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Structure of the Asteroid Belt from the Gas Giants' Growth and Chaotic Dynamics

Abstract : The structure of the asteroid belt holds a record of the Solar System's dynamical history. The current belt only contains 10-3 Earth masses yet the asteroids' orbits are dynamically excited, with a large spread in eccentricity and inclination. The belt is also chemically segregated: the inner belt is dominated by dry S-types and the outer belt by hydrated C-types. Here we propose a new model in which the asteroid belt was always low-mass and was partially populated and sculpted by the giant planets on chaotic, resonant orbits. We first show that the compositional dichotomy of the asteroid belt is a simple consequence of Jupiter's growth in the gaseous protoplanetary disk. As Jupiter's core rapidly grew by accreting gas, orbits of nearby planetesimals were perturbed onto Jupiter-crossing trajectories. A significant fraction (~10%) of objects in the neighborhood exterior of Jupiter's orbit were implanted by gas drag into the outer parts of the asteroid belt as C-types. While the gas giants were likely in mean motion resonance at the end of the gaseous disk phase, we show that small perturbations may have driven them into a chaotic but stable state. After the dissipation of the gaseous disk, stochastic variations in the gas giants orbits caused resonances to chaotically jump across the main belt and excite the asteroids' orbits. Our results suggest that the early Solar System was chaotic and introduce a simple framework to understand the origins of the asteroid belt.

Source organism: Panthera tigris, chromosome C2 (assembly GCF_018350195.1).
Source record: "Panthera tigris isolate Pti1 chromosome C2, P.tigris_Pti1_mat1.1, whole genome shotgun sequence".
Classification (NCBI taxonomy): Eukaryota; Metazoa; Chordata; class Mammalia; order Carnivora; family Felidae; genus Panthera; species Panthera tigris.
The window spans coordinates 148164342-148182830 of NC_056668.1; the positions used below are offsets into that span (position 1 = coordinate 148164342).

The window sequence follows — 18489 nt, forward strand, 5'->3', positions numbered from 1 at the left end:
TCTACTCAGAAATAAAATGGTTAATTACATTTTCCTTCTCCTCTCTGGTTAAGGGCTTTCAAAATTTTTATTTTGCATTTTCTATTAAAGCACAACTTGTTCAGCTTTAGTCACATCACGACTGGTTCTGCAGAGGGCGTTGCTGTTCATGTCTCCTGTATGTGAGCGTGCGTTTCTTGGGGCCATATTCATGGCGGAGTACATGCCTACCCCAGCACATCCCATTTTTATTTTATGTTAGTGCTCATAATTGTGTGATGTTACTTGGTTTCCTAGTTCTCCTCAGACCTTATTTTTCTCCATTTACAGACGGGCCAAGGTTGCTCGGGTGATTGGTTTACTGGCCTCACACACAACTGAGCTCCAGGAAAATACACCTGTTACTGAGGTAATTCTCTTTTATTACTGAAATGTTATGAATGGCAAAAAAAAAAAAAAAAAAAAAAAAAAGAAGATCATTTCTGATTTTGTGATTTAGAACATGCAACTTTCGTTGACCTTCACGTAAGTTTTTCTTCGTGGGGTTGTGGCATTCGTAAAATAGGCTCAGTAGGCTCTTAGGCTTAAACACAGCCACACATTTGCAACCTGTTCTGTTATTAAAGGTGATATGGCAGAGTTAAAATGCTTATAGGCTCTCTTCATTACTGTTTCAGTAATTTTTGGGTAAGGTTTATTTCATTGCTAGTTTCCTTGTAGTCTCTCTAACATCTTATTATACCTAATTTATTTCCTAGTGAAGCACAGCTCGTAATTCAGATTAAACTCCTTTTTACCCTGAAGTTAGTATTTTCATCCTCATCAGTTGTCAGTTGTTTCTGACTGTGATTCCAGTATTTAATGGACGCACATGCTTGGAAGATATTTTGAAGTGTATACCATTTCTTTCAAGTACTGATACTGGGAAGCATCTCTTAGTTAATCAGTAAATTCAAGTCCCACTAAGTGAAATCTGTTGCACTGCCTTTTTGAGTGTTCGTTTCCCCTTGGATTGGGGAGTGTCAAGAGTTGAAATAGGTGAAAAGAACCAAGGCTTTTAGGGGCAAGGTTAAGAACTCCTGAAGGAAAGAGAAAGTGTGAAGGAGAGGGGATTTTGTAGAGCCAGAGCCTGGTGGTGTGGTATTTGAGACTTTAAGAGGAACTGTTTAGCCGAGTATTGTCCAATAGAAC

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Contributor : Marie-Paule Pomies <>
Submitted on : Tuesday, May 31, 2016 - 12:15:13 PM
Last modification on : Tuesday, May 26, 2020 - 6:50:43 PM




A. Izidoro, Sean N. Raymond, A. Pierens, Alessandro, Morbidelli, Othon, Winter, et al.. Structure of the Asteroid Belt from the Gas Giants' Growth and Chaotic Dynamics. 2016DDA..4730003I - American Astronomical Society, DDA meeting #47, id.#300.03 held 2016 DDA MEETING Vanderbilt University Nashville, Tennessee 22-26 May 2016, May 2016, Nashville, United States. pp.#300.03. ⟨hal-01323892⟩



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